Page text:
Stephen King’s Favorite Miniseries Finally Is On Streaming

According to Stephen King, this underrated television miniseries is his favorite and it just arrived on streaming.

By Nathan Kamal | Published

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Stephen King is one of the most successful writers in history, and arguably the major force in the horror genre of the 20th century. One of the keys to his success has been his canny willingness to allow film and television adaptations of his work, which has led to Stephen King being as known for movies and shows as he is for books and short stories. According to the man himself, his very favorite miniseries of all his works has now available to stream on Hulu. That series is 1999’s Storm of the Century, which first aired as three episodes on ABC. Stephen King is never afraid to speak up about his favorite anything, but it is remarkable that this relatively little-known miniseries holds such a place of esteem for him. 

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Storm of the Century is somewhat unusual in the on-screen canon of Stephen King in that it is not an adaptation of a previous work, but written specifically for this mini-series. Most Stephen King movies and shows, like The Shining in various forms or IT, in several chapters, are based on an already best-selling text, but this time around, the author wanted his words to go directly on the screen. In many ways, viewers will already be prepped for the basic premise of Storm of the Century simply by being familiar with the now trademark tropes of the writer. Small New England town? Check. Various townsfolk who appear to live in a normal, peaceful community, but are revealed to have dark inner lives? Check. A sinister, enigmatic supernatural force that drags them into chaos without explanation? You bet that’s a check.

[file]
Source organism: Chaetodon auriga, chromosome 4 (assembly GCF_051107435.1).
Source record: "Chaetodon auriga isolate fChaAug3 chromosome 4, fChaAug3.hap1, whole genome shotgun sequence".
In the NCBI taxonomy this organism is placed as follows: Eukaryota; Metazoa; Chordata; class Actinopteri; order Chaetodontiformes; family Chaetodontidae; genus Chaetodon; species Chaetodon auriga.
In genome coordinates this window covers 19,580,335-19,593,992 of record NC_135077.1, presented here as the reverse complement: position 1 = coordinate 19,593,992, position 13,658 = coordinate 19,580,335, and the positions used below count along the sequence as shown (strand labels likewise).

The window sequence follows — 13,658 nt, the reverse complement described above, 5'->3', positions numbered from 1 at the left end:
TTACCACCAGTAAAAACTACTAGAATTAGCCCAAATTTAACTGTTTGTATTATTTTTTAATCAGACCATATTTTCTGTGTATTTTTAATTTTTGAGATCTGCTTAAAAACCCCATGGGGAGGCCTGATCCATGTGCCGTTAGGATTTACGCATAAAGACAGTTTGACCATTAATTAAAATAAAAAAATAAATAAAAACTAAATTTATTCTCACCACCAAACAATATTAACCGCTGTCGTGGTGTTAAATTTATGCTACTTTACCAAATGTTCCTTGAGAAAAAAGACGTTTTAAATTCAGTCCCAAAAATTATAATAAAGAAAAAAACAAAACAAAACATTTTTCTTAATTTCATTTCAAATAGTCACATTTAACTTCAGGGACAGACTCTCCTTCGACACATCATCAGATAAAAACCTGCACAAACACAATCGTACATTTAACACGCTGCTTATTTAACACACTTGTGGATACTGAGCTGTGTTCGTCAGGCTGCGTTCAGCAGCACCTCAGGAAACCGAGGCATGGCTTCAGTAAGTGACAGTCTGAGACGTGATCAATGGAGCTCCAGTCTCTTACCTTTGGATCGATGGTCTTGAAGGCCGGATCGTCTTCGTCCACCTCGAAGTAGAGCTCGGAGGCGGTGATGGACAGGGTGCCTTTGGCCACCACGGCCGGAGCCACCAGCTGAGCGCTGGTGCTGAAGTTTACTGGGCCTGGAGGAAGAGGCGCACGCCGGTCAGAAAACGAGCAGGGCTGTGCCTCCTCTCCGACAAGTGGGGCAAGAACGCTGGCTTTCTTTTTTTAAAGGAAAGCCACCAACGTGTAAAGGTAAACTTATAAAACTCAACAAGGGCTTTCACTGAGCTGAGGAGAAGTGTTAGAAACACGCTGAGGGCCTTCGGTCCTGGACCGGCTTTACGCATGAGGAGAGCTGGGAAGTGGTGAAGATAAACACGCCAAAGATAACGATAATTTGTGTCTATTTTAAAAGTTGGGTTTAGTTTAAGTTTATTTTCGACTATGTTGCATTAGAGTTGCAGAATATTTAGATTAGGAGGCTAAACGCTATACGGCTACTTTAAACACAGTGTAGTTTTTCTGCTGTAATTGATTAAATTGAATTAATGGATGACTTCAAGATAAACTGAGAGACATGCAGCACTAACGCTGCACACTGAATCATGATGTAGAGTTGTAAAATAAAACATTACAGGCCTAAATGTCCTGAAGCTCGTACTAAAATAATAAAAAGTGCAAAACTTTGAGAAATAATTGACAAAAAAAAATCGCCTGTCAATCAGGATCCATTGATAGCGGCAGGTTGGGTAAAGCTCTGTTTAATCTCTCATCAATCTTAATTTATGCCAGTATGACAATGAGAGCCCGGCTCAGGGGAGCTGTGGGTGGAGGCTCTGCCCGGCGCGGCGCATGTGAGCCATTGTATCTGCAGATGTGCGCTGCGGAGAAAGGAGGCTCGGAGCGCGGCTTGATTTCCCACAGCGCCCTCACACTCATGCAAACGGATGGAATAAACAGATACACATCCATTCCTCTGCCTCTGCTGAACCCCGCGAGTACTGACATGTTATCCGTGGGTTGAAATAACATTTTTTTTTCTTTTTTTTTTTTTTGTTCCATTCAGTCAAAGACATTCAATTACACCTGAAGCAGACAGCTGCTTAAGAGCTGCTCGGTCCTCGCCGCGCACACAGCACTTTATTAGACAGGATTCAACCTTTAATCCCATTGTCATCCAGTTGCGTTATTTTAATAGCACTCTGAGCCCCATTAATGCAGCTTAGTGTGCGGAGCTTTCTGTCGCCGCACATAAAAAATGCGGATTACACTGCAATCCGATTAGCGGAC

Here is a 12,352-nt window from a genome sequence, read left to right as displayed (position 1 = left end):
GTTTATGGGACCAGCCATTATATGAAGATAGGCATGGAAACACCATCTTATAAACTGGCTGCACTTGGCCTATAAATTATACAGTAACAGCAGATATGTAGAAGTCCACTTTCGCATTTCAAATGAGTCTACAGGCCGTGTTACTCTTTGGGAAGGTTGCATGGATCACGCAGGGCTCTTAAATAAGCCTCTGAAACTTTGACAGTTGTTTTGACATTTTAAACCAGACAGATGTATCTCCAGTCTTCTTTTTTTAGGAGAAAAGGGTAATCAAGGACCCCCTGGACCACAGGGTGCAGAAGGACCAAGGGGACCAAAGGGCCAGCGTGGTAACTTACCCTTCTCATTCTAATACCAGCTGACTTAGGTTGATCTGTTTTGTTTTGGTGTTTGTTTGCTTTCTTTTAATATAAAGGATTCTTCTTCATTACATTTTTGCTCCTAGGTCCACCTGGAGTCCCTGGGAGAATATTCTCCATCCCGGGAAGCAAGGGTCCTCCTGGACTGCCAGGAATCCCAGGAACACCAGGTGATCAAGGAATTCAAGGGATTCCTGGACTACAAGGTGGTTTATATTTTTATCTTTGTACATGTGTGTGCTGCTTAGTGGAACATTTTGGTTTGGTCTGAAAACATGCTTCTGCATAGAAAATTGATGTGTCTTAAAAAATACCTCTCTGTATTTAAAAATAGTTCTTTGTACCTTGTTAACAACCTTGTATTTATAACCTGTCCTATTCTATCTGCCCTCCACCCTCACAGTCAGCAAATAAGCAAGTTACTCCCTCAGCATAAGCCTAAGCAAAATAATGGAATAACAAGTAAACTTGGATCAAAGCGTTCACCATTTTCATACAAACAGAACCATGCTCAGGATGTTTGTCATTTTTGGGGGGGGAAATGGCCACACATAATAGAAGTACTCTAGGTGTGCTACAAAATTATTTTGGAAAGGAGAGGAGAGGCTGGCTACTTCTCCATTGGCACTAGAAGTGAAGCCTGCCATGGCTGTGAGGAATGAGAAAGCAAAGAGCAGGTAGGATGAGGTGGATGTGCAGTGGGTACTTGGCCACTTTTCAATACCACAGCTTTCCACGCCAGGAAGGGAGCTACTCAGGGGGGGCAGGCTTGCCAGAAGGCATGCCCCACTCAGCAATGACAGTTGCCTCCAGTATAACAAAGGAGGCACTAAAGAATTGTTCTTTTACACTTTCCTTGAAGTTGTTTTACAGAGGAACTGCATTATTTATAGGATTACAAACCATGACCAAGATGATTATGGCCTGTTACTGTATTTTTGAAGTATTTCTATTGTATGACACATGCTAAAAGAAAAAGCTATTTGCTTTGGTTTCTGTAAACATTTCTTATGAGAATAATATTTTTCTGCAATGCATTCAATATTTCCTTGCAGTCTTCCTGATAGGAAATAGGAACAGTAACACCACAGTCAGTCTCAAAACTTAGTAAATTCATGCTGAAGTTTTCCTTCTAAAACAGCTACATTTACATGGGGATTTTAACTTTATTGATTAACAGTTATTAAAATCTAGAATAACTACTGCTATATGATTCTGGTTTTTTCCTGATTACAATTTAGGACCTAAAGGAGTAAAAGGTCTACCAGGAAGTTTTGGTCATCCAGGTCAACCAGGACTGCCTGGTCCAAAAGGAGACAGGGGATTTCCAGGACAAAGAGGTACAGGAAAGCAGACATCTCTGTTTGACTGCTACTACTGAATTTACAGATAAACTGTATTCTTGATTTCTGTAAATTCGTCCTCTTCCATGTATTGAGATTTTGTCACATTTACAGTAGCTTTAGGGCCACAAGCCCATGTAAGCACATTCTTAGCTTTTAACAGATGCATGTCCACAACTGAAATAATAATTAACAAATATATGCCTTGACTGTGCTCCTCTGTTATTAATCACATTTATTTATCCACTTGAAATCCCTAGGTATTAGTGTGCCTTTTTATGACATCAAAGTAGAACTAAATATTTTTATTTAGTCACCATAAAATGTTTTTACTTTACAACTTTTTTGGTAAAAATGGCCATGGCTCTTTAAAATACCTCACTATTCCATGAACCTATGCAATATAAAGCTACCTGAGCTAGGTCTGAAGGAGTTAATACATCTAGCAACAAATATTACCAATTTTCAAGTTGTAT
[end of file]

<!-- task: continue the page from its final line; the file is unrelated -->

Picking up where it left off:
The miniseries is set in the Maine town of Little Tall Neck, an island community that had previously appeared in Stephen King’s 1992 novel Dolores Claiborne (which itself has been adapted into a critically acclaimed film and later, an opera). The titular storm of the century strikes the town in the form of a blizzard so severe that it cuts Little Tall Neck off from the world, essentially creating a bottled world ripe for the chaos of a mysterious stranger. In this case, the mysterious stranger is one André Linoge (Colm Feore), a malevolent outsider carrying a silver-headed cane who immediately gets down to business by killing one of the townsfolk. 

Linoge is arrested by one of Stephen King’s trademark simple but honest protagonists, supermarket manager and part-time officer of the law Mike Anderson (Tim Daly). But even after being imprisoned in a cell, it is clear that Linoge is the one in control. He seems to know all of the townsfolks’ dark secrets and can perform supernatural feats, eventually causing all of the inhabitants of Little Tall Neck to dream the same dream of their own mass suicide. Linoge claims Little Tall Neck is  “full of adulterers, pedophiles, thieves, gluttons, murderers, bullies, scoundrels, and covetous morons,” but it takes quite a while for his true motivations to become clear. In classic Pied Piper fashion, Linoge is here for the children. 

But since this is a Stephen King story, the true darkness is not in the mysterious, possibly demonic stranger, but in the hearts of the normal people. Linoge puts it to the inhabitants of the town that they must willingly give him one of their children (Little Tall Neck is small enough that it has only eight kids of young enough age) to raise as his own and someday take on his role as a wandering agent of either chaos, evil, God’s judgment, or something else entirely. Essentially, the townsfolk must decide whether they can live with themselves if they (literally) give a child to a demon and (figuratively) give up their innocence. As you can probably guess, things do not go well. 

Storm of the Century echoes many past and future Stephen King works. The small New England town is in the same tradition as Castle Rock or ‘Salem’s Lot, seemingly innocent villages with rot under the surface. The terrified collection of working-class people beset by a seemingly unstoppable, inexplicable force brings to mind the trapped shoppers of The Mist. Linoge himself has clear echoes of Stephen King’s iconic Randall Flagg, while Tim Daly could be any of his morally conflicted yet essentially decent heroes. However, this is not to say that Storm of the Century is derivative. Instead, it acts as something of a distillation of some of the author’s deep, recurring fascinations in unusually pure form. Most likely, that is why he likes it so much.